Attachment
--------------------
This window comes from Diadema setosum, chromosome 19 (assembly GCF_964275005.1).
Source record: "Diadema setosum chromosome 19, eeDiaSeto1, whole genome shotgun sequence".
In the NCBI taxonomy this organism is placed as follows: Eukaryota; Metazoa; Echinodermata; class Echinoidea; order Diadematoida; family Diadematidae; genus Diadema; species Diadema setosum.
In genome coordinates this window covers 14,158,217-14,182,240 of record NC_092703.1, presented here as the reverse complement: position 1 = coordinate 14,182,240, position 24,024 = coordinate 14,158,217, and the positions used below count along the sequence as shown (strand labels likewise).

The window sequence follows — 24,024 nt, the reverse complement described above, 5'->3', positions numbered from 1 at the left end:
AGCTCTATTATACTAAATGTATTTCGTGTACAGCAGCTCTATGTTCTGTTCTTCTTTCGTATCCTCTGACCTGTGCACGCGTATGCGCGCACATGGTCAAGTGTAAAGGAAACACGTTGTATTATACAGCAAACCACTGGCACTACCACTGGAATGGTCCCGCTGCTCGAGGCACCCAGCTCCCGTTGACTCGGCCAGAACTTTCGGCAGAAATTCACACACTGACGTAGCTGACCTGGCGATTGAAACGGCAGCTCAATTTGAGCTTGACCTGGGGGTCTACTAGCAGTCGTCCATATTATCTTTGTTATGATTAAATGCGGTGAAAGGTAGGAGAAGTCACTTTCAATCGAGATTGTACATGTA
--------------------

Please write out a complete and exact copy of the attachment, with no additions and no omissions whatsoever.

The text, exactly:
This window comes from Diadema setosum, chromosome 19 (assembly GCF_964275005.1).
Source record: "Diadema setosum chromosome 19, eeDiaSeto1, whole genome shotgun sequence".
In the NCBI taxonomy this organism is placed as follows: Eukaryota; Metazoa; Echinodermata; class Echinoidea; order Diadematoida; family Diadematidae; genus Diadema; species Diadema setosum.
In genome coordinates this window covers 14,158,217-14,182,240 of record NC_092703.1, presented here as the reverse complement: position 1 = coordinate 14,182,240, position 24,024 = coordinate 14,158,217, and the positions used below count along the sequence as shown (strand labels likewise).

The window sequence follows — 24,024 nt, the reverse complement described above, 5'->3', positions numbered from 1 at the left end:
AGCTCTATTATACTAAATGTATTTCGTGTACAGCAGCTCTATGTTCTGTTCTTCTTTCGTATCCTCTGACCTGTGCACGCGTATGCGCGCACATGGTCAAGTGTAAAGGAAACACGTTGTATTATACAGCAAACCACTGGCACTACCACTGGAATGGTCCCGCTGCTCGAGGCACCCAGCTCCCGTTGACTCGGCCAGAACTTTCGGCAGAAATTCACACACTGACGTAGCTGACCTGGCGATTGAAACGGCAGCTCAATTTGAGCTTGACCTGGGGGTCTACTAGCAGTCGTCCATATTATCTTTGTTATGATTAAATGCGGTGAAAGGTAGGAGAAGTCACTTTCAATCGAGATTGTACATGTA